Meanwhile, China's Ministry of Commerce began an anti-dumping and anti-subsidy investigation into wines imported from the EU on June 5. It also initiated anti-dumping duties against imports of toluidine originating from the EU as of June 28.

A 450-cubic-meter blast furnace belonging to Tangshan Xingye Industrial & Trade Group Co. Ltd. in Hebei Province is demolished on November 24 (YANG SHIYAO)

Reducing Overcapacity

The Chinese Government has vowed to tackle the thorny issue of overcapacity that plagues certain industries, and has greatly hindered economic development, posing a severe challenge to the natural environment.

On October 15, the State Council issued the Guidelines to Tackle Serious Production Overcapacity, which listed five sectors with particularly pressing overcapacity problems—cement, electrolytic aluminum, sheet glass, shipping and steel—and claiming that such excess would lead to a drop in revenues and mounting risks. The State Council required related ministries and commissions to formulate detailed measures.

As a result, on November 13, the Ministry of Industry and Information Technology issued a document on thresholds for the shipbuilding industry, putting forward specific requirements for production facilities, equipment, measurement and detection, construction technical capacity, technology innovation, quality assurance system, energy conservation, and environmental protection. Enterprises that fail to meet these requirements will be shut down.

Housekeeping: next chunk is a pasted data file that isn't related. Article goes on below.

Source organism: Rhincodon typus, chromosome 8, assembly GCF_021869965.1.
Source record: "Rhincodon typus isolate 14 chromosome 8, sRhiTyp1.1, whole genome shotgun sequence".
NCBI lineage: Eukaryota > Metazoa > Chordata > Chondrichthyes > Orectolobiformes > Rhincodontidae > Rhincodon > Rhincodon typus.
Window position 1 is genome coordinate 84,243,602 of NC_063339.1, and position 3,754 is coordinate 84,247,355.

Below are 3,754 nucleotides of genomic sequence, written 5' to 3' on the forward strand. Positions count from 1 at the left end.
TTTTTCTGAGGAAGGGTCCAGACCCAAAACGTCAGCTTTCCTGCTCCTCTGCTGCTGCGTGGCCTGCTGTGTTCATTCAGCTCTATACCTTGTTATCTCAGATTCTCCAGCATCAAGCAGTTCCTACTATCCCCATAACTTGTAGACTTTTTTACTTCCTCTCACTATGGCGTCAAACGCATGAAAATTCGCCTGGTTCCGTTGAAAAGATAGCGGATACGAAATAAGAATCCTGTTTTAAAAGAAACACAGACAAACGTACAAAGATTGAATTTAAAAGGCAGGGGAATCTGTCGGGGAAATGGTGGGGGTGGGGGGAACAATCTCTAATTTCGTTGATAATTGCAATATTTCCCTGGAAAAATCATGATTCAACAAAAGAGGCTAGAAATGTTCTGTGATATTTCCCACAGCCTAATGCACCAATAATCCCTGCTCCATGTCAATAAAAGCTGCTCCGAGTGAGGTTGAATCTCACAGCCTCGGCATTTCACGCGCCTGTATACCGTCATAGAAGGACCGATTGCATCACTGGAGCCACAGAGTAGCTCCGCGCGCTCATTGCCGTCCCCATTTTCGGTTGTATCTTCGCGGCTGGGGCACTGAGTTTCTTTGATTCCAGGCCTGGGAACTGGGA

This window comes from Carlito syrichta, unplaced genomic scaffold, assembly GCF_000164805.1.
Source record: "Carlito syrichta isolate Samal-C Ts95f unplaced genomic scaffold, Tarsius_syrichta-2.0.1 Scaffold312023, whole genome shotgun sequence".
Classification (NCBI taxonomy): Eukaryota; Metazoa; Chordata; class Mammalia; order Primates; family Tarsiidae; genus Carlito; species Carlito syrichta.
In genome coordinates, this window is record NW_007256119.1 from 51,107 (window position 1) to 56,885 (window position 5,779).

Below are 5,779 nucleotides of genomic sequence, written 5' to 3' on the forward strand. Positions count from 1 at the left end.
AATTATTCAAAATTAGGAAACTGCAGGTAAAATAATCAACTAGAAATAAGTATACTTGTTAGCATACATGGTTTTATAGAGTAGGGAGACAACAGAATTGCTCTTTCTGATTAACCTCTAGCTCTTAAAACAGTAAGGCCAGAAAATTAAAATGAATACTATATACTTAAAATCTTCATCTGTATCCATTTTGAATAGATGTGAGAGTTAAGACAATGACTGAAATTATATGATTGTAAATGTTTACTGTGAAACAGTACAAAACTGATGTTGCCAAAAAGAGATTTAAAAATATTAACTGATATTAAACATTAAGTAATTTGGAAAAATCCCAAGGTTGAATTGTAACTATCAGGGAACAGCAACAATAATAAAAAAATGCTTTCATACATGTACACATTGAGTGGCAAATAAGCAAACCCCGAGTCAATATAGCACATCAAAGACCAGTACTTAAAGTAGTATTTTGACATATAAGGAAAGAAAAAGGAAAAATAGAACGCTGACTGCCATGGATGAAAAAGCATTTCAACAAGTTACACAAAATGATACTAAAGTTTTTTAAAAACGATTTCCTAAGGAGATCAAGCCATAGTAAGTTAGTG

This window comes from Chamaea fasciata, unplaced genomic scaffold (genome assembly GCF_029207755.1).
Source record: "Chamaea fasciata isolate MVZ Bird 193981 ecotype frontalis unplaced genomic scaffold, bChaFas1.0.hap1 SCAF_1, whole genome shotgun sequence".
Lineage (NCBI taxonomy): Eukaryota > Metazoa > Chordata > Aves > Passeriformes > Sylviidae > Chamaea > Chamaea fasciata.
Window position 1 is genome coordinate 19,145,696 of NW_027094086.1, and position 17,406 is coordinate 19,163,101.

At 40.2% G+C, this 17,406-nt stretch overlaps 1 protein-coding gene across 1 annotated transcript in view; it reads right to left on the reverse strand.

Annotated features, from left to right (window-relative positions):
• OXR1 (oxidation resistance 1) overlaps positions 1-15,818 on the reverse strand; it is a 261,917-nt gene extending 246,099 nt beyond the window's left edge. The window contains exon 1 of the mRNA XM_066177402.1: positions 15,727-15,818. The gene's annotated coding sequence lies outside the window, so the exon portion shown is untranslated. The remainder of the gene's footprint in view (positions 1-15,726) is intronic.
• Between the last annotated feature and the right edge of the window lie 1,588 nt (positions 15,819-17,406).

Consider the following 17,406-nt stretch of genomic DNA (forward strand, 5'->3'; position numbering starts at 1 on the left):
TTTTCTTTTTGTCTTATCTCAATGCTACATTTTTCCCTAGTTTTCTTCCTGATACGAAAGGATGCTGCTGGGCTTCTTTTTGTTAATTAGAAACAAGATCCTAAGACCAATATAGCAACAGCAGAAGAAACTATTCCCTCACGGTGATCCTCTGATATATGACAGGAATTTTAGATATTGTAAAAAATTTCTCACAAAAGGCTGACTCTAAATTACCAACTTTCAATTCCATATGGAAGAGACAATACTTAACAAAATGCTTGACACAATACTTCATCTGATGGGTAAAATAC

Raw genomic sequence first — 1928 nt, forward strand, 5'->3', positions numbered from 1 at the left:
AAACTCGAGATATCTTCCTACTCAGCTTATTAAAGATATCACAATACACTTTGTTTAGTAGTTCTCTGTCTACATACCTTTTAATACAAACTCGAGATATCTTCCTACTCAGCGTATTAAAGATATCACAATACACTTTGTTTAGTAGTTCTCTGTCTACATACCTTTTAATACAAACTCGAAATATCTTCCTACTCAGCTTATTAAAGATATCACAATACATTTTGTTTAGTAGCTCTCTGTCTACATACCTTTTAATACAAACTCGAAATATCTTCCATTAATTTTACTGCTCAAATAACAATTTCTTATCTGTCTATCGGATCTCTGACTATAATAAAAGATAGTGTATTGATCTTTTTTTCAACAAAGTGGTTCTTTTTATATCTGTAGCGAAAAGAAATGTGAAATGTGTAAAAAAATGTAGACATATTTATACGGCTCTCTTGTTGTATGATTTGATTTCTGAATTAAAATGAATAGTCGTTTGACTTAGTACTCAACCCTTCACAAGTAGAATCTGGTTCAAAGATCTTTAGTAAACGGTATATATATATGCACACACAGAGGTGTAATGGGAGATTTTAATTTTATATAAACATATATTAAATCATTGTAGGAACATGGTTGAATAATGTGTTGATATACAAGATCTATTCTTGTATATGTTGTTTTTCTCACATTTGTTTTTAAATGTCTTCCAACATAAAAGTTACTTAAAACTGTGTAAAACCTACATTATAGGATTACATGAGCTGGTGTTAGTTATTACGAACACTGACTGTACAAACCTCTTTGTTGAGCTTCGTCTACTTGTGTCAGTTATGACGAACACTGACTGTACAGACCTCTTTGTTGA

The Ministry of Land and Resources announced on November 15 it would strengthen control of land resource development and stop approval of land use for projects in the steel, cement, electrolytic aluminum, sheet glass and shipbuilding industries with serious surplus capacity. No land will be granted for increased capacity for already existing projects in these industries.

A man poses for a photo alongside the new China Railway Corp. sign on March 17, the day it was installed (XINHUA)

MOR Dismantled

Railway reform took another big step this year when government functions were separated from enterprises operations in the sector.

The Ministry of Railways (MOR) had long been at the center of controversy for being both a policymaker and a service provider and been criticized for its bureaucracy, low efficiency and poor services.

In March, the MOR was broken up into administrative and commercial arms—namely the National Railway Administration under the Ministry of Transport and the China Railway Corp.

More changes are still to come. On August 19, the State Council published detailed plans to innovate railway funding and speed up construction. Private investment is to be encouraged.

   Previous   1   2   3  

Top Story
-Special Coverage: Xi Visits Americas
-Special Coverage: China-U.S. Cooperation Bears New Fruit
-Reverse Mortgages
-Elusive Care
-Special Coverage: Pivotal Handover
Most Popular
About BEIJINGREVIEW | About beijingreview.com | Rss Feeds | Contact us | Advertising | Subscribe & Service | Make Beijing Review your homepage
Copyright Beijing Review All right reserved